Dearest S'tan, actually I am not in any trap at all.
If a person loves something creative that they do, or anything else, they don't have to make a living off it. That is not an idealization either, it is a fact of being alive.
And in the 'art world' making things rich collectors buy means you are making things that necessarily flatter the tastes and opinions of those collectors. That act has nothing to do with being a creative person, is the opposite of creative freedom -is actually a grotesque limitation on the infinite possibility of creation, and in fact is a form of self-censorship. The sad thing is the majority of artists have been taught self-censorship. And then the public has been taught that self-censoring artists are fabulous geniuses.
I have no contempt for any person or persons in themself. I do have loads of objections to the social and economic operations people fulfill in their places as pawns for the existing social and economic order.
"whore" is your word, not mine.
Media attention and a place in history do not make a person an artist. They make a person a social typification of an artist. A kind of costume. This is completely antithetical to being a creative person. And is just part of the forlorn and impovershed White Order's Zoo.
Spirit has no value, in part that is what makes it spirit.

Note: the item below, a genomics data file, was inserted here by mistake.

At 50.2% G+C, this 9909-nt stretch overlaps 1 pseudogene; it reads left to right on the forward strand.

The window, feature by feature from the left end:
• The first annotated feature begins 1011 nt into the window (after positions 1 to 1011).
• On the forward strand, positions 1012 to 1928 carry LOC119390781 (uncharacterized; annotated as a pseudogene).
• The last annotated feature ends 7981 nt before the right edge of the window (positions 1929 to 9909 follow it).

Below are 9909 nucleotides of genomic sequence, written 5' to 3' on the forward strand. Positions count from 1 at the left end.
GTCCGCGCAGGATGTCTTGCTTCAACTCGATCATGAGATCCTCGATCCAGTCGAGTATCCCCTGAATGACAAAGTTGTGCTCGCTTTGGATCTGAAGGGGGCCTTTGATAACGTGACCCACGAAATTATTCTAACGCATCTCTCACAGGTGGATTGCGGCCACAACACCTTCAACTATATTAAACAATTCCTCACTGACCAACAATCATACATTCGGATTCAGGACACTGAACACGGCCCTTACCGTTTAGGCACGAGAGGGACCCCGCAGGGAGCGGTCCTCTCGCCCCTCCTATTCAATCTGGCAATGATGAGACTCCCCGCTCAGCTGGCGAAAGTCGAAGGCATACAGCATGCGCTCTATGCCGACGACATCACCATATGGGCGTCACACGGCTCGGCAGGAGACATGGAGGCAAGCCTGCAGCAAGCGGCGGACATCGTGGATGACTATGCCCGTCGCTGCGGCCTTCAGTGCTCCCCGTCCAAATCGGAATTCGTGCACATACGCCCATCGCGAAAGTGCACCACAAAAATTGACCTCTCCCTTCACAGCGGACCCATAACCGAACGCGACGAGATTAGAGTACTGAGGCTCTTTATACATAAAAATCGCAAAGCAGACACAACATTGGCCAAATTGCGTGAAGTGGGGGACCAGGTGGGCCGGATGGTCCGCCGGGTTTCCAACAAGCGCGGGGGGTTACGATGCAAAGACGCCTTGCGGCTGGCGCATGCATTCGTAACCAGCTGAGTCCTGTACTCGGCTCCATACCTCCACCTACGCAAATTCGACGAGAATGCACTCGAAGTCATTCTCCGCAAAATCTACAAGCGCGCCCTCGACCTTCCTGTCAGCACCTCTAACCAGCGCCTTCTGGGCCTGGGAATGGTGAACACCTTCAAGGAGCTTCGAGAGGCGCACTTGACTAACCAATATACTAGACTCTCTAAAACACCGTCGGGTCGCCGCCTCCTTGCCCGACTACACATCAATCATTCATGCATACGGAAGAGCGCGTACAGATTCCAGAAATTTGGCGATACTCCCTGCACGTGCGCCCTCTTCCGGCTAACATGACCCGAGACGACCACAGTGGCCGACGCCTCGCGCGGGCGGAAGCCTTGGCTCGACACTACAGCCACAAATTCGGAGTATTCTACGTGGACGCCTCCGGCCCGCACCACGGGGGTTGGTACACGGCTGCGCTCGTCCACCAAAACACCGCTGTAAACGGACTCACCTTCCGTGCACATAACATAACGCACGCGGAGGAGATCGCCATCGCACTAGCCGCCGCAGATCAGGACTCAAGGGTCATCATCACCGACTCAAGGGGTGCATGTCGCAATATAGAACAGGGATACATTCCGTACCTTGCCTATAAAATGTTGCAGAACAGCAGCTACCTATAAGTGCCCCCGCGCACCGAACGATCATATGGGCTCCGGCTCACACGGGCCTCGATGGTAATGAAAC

My point is that the art scene in the East Village was not some utopia or self-righteous alternative to Soho. It may have had a little bit to do with controlling one's own career and livelihood, but that is something to be expected from anyone, artist or not. It can not be truthfully said that any of the artists looked at art as being pragmatic, nor did they look at society primarily in terms of change. It was not some beautiful temporary autonomous zone. It may have had a few real outsiders and contrarian individuals, but in the New York City art world being such a person rarely escapes being just another pose.
Did some wild art come out of the east village art scene of the 80's? Possibly.
But that scene did not exist apart from the same progressively death-oriented thoughts, feelings, ideas, and restrictive definitions of what being creative is, imposed by the dominant state of culture.